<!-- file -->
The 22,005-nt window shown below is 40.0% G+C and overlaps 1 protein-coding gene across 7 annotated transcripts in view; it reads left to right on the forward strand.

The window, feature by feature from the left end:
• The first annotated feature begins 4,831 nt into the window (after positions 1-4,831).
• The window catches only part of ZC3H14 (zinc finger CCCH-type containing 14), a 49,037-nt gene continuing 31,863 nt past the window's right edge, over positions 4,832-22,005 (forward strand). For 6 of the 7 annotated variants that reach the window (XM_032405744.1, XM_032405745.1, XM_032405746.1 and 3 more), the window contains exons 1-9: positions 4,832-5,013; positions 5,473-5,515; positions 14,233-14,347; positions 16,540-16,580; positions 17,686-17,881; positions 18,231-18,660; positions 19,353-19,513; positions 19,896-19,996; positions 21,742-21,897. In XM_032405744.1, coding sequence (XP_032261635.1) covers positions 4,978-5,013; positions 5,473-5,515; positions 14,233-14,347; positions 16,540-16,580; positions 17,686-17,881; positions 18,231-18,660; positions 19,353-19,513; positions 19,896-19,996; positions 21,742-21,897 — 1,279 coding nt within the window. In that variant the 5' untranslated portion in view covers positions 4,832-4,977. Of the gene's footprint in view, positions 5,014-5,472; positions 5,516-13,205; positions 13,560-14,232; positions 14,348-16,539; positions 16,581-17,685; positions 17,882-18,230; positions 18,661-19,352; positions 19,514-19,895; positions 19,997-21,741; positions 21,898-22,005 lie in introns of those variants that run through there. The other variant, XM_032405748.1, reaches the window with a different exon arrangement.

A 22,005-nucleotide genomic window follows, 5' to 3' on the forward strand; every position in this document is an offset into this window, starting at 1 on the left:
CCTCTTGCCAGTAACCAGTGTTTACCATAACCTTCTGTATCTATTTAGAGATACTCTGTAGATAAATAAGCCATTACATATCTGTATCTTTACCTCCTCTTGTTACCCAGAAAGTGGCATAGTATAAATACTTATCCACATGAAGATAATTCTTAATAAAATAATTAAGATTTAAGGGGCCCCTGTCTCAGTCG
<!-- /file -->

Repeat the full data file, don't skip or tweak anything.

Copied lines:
The 22,005-nt window shown below is 40.0% G+C and overlaps 1 protein-coding gene across 7 annotated transcripts in view; it reads left to right on the forward strand.

The window, feature by feature from the left end:
• The first annotated feature begins 4,831 nt into the window (after positions 1-4,831).
• The window catches only part of ZC3H14 (zinc finger CCCH-type containing 14), a 49,037-nt gene continuing 31,863 nt past the window's right edge, over positions 4,832-22,005 (forward strand). For 6 of the 7 annotated variants that reach the window (XM_032405744.1, XM_032405745.1, XM_032405746.1 and 3 more), the window contains exons 1-9: positions 4,832-5,013; positions 5,473-5,515; positions 14,233-14,347; positions 16,540-16,580; positions 17,686-17,881; positions 18,231-18,660; positions 19,353-19,513; positions 19,896-19,996; positions 21,742-21,897. In XM_032405744.1, coding sequence (XP_032261635.1) covers positions 4,978-5,013; positions 5,473-5,515; positions 14,233-14,347; positions 16,540-16,580; positions 17,686-17,881; positions 18,231-18,660; positions 19,353-19,513; positions 19,896-19,996; positions 21,742-21,897 — 1,279 coding nt within the window. In that variant the 5' untranslated portion in view covers positions 4,832-4,977. Of the gene's footprint in view, positions 5,014-5,472; positions 5,516-13,205; positions 13,560-14,232; positions 14,348-16,539; positions 16,581-17,685; positions 17,882-18,230; positions 18,661-19,352; positions 19,514-19,895; positions 19,997-21,741; positions 21,898-22,005 lie in introns of those variants that run through there. The other variant, XM_032405748.1, reaches the window with a different exon arrangement.

A 22,005-nucleotide genomic window follows, 5' to 3' on the forward strand; every position in this document is an offset into this window, starting at 1 on the left:
CCTCTTGCCAGTAACCAGTGTTTACCATAACCTTCTGTATCTATTTAGAGATACTCTGTAGATAAATAAGCCATTACATATCTGTATCTTTACCTCCTCTTGTTACCCAGAAAGTGGCATAGTATAAATACTTATCCACATGAAGATAATTCTTAATAAAATAATTAAGATTTAAGGGGCCCCTGTCTCAGTCG